Micro or Small… What’s the Difference?

Welcome to our fourth blog in this series.  In our previous blogs, we have highlighted that there are different accounting standards for different size companies, so the accounts will look different.  But what does this actually mean for your accounts?  Remember, companies that qualify as micro have the option of preparing micro accounts, but they don’t have to! There are a number of reasons why it might be more appropriate for a micro company to prepare small accounts.  The key differences between a set of micro and small accounts are explained below.

What the accounts look like

In a set of micro accounts there will be a simplified Profit or Loss Account, a slightly more detailed Balance Sheet and only two notes: Directors’ benefits, advances and guarantees (basically loans to Directors and guarantees on their behalf) and guarantees and other financial commitments.  There are no other reports, such as the Directors’ Report, and there are no other notes (e.g. related parties, splits of debtors and creditors, fixed assets).  Therefore the accounts look a lot smaller than you may be used to.  While it could appear that less work goes in to preparing these accounts, due to them being smaller, the vast majority of time that is spent working on the accounts is actually spent collating the information and coming up with the figures themselves, rather than putting the notes together – so don’t get too excited that having micro accounts prepared will save you a fortune!

How the figures are calculated

The major difference between accounting treatment for micro and small company accounts is the concept of fair value.  What this means in practice is that micro companies do not have the option of recognising their assets at valuation, for example plant and machinery, or more likely, investment property.  The only option for micro companies is to include these assets at cost, less depreciation.  While most companies use cost less depreciation for all of their main fixed assets – motor vehicles, computer equipment etc, it is common for freehold properties and investment properties to be held at valuation (it is actually mandatory for investment properties to be held at valuation in small companies) – this simply is not an option for micro company accounts.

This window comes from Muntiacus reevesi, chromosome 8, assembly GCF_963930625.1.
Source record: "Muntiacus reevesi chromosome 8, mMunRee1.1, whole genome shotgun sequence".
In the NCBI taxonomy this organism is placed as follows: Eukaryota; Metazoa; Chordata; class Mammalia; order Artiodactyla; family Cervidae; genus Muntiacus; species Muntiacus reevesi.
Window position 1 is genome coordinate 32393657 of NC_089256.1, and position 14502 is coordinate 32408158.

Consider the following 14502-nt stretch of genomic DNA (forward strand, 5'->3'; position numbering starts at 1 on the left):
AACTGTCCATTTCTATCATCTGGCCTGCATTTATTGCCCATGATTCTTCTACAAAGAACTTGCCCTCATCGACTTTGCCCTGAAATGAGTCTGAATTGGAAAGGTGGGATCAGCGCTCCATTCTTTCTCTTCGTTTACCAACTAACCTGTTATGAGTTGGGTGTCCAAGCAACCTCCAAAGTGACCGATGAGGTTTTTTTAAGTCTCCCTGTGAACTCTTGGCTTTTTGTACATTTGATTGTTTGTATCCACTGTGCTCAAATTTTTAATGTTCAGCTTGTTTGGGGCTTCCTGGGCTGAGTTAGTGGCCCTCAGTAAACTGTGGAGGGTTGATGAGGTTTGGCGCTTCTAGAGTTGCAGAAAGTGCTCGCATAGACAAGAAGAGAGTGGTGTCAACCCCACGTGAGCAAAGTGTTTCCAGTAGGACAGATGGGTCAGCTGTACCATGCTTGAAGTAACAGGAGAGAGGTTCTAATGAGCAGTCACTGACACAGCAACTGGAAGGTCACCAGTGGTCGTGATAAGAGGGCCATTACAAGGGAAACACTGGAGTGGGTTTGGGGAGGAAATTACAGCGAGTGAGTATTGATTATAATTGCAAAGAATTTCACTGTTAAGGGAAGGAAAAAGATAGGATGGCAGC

Another difference is that in micro company accounts there is no provision for deferred tax.  This might ring some bells as what we describe as a potential future tax that we have to put in the accounts, but you don’t have to pay it now… Remember? Well in micro accounts, all the confusion with this is gone, as you don’t include deferred tax in the accounts.

So which one is right for my company?

 If your company qualifies as micro, it is likely that micro accounts will be the right thing for you.  However, if you have any assets held at investment currently, when moving over to the new micro standard you would need to remove any revaluation amounts from these assets and bring them back in at cost – this would have the impact of reducing the balance sheet significantly, which is generally not a good idea!

Equally if you have any assets that are on the balance sheet at a value which is significantly less than the market value, if you continue to prepare small accounts there will be an opportunity on transition to FRS 102 to revalue them to fair value and this becomes “deemed cost” – this is not available when preparing micro accounts.  This will be explained in our next blog.

One other thing to bear in mind is that financial institutions (banks and building societies) are accustomed to accounts looking a certain way, and it is not yet clear how they will cope with a reduced set of figures when it comes to finance applications.  Generally, when clients apply for a mortgage we will have to fill out a reference for the lender, detailing figures from the accounts in their prescribed format, but sometimes they do ask for copies of the accounts themselves.  Therefore if you have significant borrowings that may require restructuring or renegotiating in the future, or are planning on borrowing money (be this company debt or personal mortgages), it may be prudent to prepare the fuller set of accounts, being small company accounts, rather than micro accounts.

If you would like to discuss any of the above, please get in touch on 0116 242 3400.

Coming soon….. “Transition to FRS 102 – An Opportunity for Revaluation”

Katie Kettle, Technical ManKatie Kettle Colourager

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